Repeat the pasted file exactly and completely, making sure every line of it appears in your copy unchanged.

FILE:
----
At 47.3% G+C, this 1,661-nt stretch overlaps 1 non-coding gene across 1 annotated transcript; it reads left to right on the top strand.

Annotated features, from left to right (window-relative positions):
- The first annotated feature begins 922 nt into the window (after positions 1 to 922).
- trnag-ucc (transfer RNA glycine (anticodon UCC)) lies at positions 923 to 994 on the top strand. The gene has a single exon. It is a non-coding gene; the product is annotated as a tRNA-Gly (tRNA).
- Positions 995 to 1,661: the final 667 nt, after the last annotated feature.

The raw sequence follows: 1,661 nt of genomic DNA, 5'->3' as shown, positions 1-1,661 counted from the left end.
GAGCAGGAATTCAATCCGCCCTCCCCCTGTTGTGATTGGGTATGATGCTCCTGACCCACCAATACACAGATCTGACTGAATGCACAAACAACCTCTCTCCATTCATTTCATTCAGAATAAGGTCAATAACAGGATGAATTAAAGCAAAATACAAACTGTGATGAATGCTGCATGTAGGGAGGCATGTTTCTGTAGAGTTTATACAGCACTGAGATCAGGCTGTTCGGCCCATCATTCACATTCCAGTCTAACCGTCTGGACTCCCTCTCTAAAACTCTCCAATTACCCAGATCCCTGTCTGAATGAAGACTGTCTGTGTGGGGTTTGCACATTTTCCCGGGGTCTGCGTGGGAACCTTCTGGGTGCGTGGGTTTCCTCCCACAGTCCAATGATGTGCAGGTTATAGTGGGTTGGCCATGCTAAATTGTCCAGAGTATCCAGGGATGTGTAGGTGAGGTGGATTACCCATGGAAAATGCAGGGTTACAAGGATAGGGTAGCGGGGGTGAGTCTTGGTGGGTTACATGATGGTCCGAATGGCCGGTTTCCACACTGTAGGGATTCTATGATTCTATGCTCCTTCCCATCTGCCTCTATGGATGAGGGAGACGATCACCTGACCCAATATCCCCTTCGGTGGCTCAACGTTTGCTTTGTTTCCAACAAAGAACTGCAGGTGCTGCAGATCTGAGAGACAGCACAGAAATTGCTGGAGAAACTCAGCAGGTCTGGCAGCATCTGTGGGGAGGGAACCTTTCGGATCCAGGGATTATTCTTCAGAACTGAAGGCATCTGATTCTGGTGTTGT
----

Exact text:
At 47.3% G+C, this 1,661-nt stretch overlaps 1 non-coding gene across 1 annotated transcript; it reads left to right on the top strand.

Annotated features, from left to right (window-relative positions):
- The first annotated feature begins 922 nt into the window (after positions 1 to 922).
- trnag-ucc (transfer RNA glycine (anticodon UCC)) lies at positions 923 to 994 on the top strand. The gene has a single exon. It is a non-coding gene; the product is annotated as a tRNA-Gly (tRNA).
- Positions 995 to 1,661: the final 667 nt, after the last annotated feature.

The raw sequence follows: 1,661 nt of genomic DNA, 5'->3' as shown, positions 1-1,661 counted from the left end.
GAGCAGGAATTCAATCCGCCCTCCCCCTGTTGTGATTGGGTATGATGCTCCTGACCCACCAATACACAGATCTGACTGAATGCACAAACAACCTCTCTCCATTCATTTCATTCAGAATAAGGTCAATAACAGGATGAATTAAAGCAAAATACAAACTGTGATGAATGCTGCATGTAGGGAGGCATGTTTCTGTAGAGTTTATACAGCACTGAGATCAGGCTGTTCGGCCCATCATTCACATTCCAGTCTAACCGTCTGGACTCCCTCTCTAAAACTCTCCAATTACCCAGATCCCTGTCTGAATGAAGACTGTCTGTGTGGGGTTTGCACATTTTCCCGGGGTCTGCGTGGGAACCTTCTGGGTGCGTGGGTTTCCTCCCACAGTCCAATGATGTGCAGGTTATAGTGGGTTGGCCATGCTAAATTGTCCAGAGTATCCAGGGATGTGTAGGTGAGGTGGATTACCCATGGAAAATGCAGGGTTACAAGGATAGGGTAGCGGGGGTGAGTCTTGGTGGGTTACATGATGGTCCGAATGGCCGGTTTCCACACTGTAGGGATTCTATGATTCTATGCTCCTTCCCATCTGCCTCTATGGATGAGGGAGACGATCACCTGACCCAATATCCCCTTCGGTGGCTCAACGTTTGCTTTGTTTCCAACAAAGAACTGCAGGTGCTGCAGATCTGAGAGACAGCACAGAAATTGCTGGAGAAACTCAGCAGGTCTGGCAGCATCTGTGGGGAGGGAACCTTTCGGATCCAGGGATTATTCTTCAGAACTGAAGGCATCTGATTCTGGTGTTGT